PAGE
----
The Commonwealth Secretariat, Universal Rights Group
This new policy brief, published by the URG and the Commonwealth secretariat, is the second in a new series of URG publications exploring how universal human rights standards are translated, through the actions of governments, parliaments, national human rights institutions and NGOs, in some cases with the support of development partners, into on-the-ground improvements in the enjoyment of human rights. This second report explores the role of parliaments.
A recent trend in the long-standing debate over the role of parliaments in the international human rights system has been a growing focus on their role in supporting and overseeing the domestic implementation of international human rights obligations and commitments. As part of a wider global ‘human rights implementation agenda,’ the IPU, the UN and the Commonwealth have each taken steps to assert the role of parliaments, especially parliamentary human rights committees, in a systemic manner throughout the international human rights ‘implementation-reporting cycle.’ This means leveraging parliaments’ legislative, oversight and budgetary roles to support the effective domestic implementation of the recommendations of the UN’s human rights mechanisms, the transparent monitoring of progress, and objective and balanced international reporting.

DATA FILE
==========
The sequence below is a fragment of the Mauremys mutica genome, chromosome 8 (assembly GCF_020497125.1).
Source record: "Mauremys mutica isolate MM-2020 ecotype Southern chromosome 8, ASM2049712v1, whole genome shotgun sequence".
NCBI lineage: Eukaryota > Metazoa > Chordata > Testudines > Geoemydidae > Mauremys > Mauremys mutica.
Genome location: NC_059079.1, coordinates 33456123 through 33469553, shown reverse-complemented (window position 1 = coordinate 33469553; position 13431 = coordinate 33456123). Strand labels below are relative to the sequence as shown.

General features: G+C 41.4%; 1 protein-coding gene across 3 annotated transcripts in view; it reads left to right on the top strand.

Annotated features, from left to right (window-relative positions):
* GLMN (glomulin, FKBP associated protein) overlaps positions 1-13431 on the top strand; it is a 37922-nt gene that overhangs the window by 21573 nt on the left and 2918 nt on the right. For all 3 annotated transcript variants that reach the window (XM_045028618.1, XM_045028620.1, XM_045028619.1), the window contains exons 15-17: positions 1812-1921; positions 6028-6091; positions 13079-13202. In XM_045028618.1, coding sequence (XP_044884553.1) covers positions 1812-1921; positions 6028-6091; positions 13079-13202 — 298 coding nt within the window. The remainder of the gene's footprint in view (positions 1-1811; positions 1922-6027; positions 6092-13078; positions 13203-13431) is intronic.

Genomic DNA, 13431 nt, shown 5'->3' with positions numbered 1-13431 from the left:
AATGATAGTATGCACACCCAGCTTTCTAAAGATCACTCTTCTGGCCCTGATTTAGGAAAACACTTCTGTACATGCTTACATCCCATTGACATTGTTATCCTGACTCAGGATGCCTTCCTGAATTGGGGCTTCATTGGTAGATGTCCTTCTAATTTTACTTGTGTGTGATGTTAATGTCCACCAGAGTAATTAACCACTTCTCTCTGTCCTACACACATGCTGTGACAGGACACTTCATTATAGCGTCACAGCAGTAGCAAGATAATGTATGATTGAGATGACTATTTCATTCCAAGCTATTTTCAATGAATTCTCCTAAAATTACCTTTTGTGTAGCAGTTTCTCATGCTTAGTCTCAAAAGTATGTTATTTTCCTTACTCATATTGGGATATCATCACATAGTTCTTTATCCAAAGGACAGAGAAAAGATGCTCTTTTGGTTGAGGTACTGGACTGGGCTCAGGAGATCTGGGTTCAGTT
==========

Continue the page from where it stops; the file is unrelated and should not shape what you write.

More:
The new URG-Commonwealth Secretariat policy brief seeks to map and analyse contemporary debates, decisions and initiatives focused on parliamentary engagement with the universal human rights system, and to assess the contribution of the Commonwealth to worldwide efforts to strengthen that engagement and thereby improve the on-the-ground enjoyment of human rights. In order to do so, the report looks at current efforts at the UN to strengthen the implementation of human rights recommendations and the realisation of human rights norms, and how parliaments are being positioned as key stakeholders in those efforts. It then addresses the contribution of Commonwealth parliaments to that wider movement, including through the development of declarations of principle; the establishment of parliamentary human rights committees, caucuses, associations and networks; and the exchange of good practices between Commonwealth legislatures.
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